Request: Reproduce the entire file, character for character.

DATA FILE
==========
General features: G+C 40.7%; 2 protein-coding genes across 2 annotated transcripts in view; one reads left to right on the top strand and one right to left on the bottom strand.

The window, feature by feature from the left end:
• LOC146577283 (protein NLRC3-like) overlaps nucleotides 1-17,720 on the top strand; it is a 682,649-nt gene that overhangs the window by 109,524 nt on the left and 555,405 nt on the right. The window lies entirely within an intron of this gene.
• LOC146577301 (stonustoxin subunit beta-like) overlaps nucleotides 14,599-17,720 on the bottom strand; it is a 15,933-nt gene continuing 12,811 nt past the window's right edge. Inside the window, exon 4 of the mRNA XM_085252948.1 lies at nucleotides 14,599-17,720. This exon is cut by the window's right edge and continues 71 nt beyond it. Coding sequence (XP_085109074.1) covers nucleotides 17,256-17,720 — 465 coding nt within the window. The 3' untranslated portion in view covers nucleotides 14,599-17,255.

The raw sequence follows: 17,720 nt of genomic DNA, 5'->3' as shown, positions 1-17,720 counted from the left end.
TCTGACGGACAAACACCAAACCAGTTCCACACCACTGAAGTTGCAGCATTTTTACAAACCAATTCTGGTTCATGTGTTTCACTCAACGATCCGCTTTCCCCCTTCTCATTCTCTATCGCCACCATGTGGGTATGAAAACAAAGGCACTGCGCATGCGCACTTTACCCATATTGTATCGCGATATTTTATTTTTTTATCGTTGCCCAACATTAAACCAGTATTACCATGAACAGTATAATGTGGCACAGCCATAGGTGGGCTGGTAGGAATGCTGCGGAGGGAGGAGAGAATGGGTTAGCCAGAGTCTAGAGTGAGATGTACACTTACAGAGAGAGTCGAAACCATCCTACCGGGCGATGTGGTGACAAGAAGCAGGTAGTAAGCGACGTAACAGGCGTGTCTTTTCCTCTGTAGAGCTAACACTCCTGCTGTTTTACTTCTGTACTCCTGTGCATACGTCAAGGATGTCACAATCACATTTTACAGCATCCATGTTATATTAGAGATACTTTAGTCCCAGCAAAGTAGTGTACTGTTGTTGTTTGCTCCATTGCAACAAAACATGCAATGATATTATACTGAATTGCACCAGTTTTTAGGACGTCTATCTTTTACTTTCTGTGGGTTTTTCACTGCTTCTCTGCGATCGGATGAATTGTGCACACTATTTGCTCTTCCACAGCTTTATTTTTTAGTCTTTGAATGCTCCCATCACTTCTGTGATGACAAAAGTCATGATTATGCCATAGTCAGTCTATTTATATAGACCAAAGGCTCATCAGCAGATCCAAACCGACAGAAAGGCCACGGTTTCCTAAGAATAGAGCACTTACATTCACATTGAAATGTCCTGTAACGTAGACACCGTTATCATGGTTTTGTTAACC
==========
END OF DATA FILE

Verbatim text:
General features: G+C 40.7%; 2 protein-coding genes across 2 annotated transcripts in view; one reads left to right on the top strand and one right to left on the bottom strand.

The window, feature by feature from the left end:
• LOC146577283 (protein NLRC3-like) overlaps nucleotides 1-17,720 on the top strand; it is a 682,649-nt gene that overhangs the window by 109,524 nt on the left and 555,405 nt on the right. The window lies entirely within an intron of this gene.
• LOC146577301 (stonustoxin subunit beta-like) overlaps nucleotides 14,599-17,720 on the bottom strand; it is a 15,933-nt gene continuing 12,811 nt past the window's right edge. Inside the window, exon 4 of the mRNA XM_085252948.1 lies at nucleotides 14,599-17,720. This exon is cut by the window's right edge and continues 71 nt beyond it. Coding sequence (XP_085109074.1) covers nucleotides 17,256-17,720 — 465 coding nt within the window. The 3' untranslated portion in view covers nucleotides 14,599-17,255.

The raw sequence follows: 17,720 nt of genomic DNA, 5'->3' as shown, positions 1-17,720 counted from the left end.
TCTGACGGACAAACACCAAACCAGTTCCACACCACTGAAGTTGCAGCATTTTTACAAACCAATTCTGGTTCATGTGTTTCACTCAACGATCCGCTTTCCCCCTTCTCATTCTCTATCGCCACCATGTGGGTATGAAAACAAAGGCACTGCGCATGCGCACTTTACCCATATTGTATCGCGATATTTTATTTTTTTATCGTTGCCCAACATTAAACCAGTATTACCATGAACAGTATAATGTGGCACAGCCATAGGTGGGCTGGTAGGAATGCTGCGGAGGGAGGAGAGAATGGGTTAGCCAGAGTCTAGAGTGAGATGTACACTTACAGAGAGAGTCGAAACCATCCTACCGGGCGATGTGGTGACAAGAAGCAGGTAGTAAGCGACGTAACAGGCGTGTCTTTTCCTCTGTAGAGCTAACACTCCTGCTGTTTTACTTCTGTACTCCTGTGCATACGTCAAGGATGTCACAATCACATTTTACAGCATCCATGTTATATTAGAGATACTTTAGTCCCAGCAAAGTAGTGTACTGTTGTTGTTTGCTCCATTGCAACAAAACATGCAATGATATTATACTGAATTGCACCAGTTTTTAGGACGTCTATCTTTTACTTTCTGTGGGTTTTTCACTGCTTCTCTGCGATCGGATGAATTGTGCACACTATTTGCTCTTCCACAGCTTTATTTTTTAGTCTTTGAATGCTCCCATCACTTCTGTGATGACAAAAGTCATGATTATGCCATAGTCAGTCTATTTATATAGACCAAAGGCTCATCAGCAGATCCAAACCGACAGAAAGGCCACGGTTTCCTAAGAATAGAGCACTTACATTCACATTGAAATGTCCTGTAACGTAGACACCGTTATCATGGTTTTGTTAACC